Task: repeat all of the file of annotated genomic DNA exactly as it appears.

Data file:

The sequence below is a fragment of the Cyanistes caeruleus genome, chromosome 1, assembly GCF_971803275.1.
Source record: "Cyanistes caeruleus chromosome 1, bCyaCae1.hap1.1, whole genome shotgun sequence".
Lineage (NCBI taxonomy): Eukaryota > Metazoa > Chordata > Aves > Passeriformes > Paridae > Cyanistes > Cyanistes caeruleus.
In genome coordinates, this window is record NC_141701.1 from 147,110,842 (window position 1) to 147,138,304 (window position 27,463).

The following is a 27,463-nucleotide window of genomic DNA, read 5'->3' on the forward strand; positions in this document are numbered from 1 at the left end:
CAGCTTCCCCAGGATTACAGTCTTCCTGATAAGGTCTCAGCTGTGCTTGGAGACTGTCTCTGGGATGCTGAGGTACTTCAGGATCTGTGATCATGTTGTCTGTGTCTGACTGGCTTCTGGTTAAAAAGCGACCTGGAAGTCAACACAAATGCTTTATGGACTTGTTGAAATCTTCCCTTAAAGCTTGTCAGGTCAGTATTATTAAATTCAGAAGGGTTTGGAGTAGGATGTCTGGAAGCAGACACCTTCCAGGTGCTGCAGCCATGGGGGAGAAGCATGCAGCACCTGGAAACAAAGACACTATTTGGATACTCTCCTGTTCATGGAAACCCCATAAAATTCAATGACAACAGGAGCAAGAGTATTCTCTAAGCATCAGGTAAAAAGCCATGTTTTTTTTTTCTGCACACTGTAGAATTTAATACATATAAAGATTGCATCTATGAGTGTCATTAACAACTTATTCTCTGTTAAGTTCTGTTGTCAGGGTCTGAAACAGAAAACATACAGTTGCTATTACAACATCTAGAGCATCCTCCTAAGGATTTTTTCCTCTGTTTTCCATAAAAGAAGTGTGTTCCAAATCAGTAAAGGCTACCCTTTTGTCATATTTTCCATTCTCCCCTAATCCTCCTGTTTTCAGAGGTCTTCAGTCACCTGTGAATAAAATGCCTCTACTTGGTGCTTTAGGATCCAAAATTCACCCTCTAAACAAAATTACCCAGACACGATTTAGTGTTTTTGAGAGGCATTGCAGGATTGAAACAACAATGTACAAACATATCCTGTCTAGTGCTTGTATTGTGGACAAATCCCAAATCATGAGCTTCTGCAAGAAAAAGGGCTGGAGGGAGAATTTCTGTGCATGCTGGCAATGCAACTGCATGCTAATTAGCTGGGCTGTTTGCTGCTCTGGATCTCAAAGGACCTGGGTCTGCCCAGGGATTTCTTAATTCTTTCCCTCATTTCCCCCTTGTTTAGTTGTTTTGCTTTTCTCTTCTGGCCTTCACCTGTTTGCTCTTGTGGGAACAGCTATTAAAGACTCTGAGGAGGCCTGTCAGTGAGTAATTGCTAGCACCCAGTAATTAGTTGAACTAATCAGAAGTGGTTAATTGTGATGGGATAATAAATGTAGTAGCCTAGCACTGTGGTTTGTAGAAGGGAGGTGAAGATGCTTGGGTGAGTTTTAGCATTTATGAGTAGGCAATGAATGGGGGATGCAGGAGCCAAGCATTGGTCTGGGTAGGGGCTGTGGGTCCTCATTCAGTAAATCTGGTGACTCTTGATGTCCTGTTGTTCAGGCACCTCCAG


The sequence below is a fragment of the Cyanistes caeruleus genome, chromosome 1, assembly GCF_971803275.1.
Source record: "Cyanistes caeruleus chromosome 1, bCyaCae1.hap1.1, whole genome shotgun sequence".
Lineage (NCBI taxonomy): Eukaryota > Metazoa > Chordata > Aves > Passeriformes > Paridae > Cyanistes > Cyanistes caeruleus.
In genome coordinates, this window is record NC_141701.1 from 147,110,842 (window position 1) to 147,138,304 (window position 27,463).

The following is a 27,463-nucleotide window of genomic DNA, read 5'->3' on the forward strand; positions in this document are numbered from 1 at the left end:
CAGCTTCCCCAGGATTACAGTCTTCCTGATAAGGTCTCAGCTGTGCTTGGAGACTGTCTCTGGGATGCTGAGGTACTTCAGGATCTGTGATCATGTTGTCTGTGTCTGACTGGCTTCTGGTTAAAAAGCGACCTGGAAGTCAACACAAATGCTTTATGGACTTGTTGAAATCTTCCCTTAAAGCTTGTCAGGTCAGTATTATTAAATTCAGAAGGGTTTGGAGTAGGATGTCTGGAAGCAGACACCTTCCAGGTGCTGCAGCCATGGGGGAGAAGCATGCAGCACCTGGAAACAAAGACACTATTTGGATACTCTCCTGTTCATGGAAACCCCATAAAATTCAATGACAACAGGAGCAAGAGTATTCTCTAAGCATCAGGTAAAAAGCCATGTTTTTTTTTTCTGCACACTGTAGAATTTAATACATATAAAGATTGCATCTATGAGTGTCATTAACAACTTATTCTCTGTTAAGTTCTGTTGTCAGGGTCTGAAACAGAAAACATACAGTTGCTATTACAACATCTAGAGCATCCTCCTAAGGATTTTTTCCTCTGTTTTCCATAAAAGAAGTGTGTTCCAAATCAGTAAAGGCTACCCTTTTGTCATATTTTCCATTCTCCCCTAATCCTCCTGTTTTCAGAGGTCTTCAGTCACCTGTGAATAAAATGCCTCTACTTGGTGCTTTAGGATCCAAAATTCACCCTCTAAACAAAATTACCCAGACACGATTTAGTGTTTTTGAGAGGCATTGCAGGATTGAAACAACAATGTACAAACATATCCTGTCTAGTGCTTGTATTGTGGACAAATCCCAAATCATGAGCTTCTGCAAGAAAAAGGGCTGGAGGGAGAATTTCTGTGCATGCTGGCAATGCAACTGCATGCTAATTAGCTGGGCTGTTTGCTGCTCTGGATCTCAAAGGACCTGGGTCTGCCCAGGGATTTCTTAATTCTTTCCCTCATTTCCCCCTTGTTTAGTTGTTTTGCTTTTCTCTTCTGGCCTTCACCTGTTTGCTCTTGTGGGAACAGCTATTAAAGACTCTGAGGAGGCCTGTCAGTGAGTAATTGCTAGCACCCAGTAATTAGTTGAACTAATCAGAAGTGGTTAATTGTGATGGGATAATAAATGTAGTAGCCTAGCACTGTGGTTTGTAGAAGGGAGGTGAAGATGCTTGGGTGAGTTTTAGCATTTATGAGTAGGCAATGAATGGGGGATGCAGGAGCCAAGCATTGGTCTGGGTAGGGGCTGTGGGTCCTCATTCAGTAAATCTGGTGACTCTTGATGTCCTGTTGTTCAGGCACCTCCAG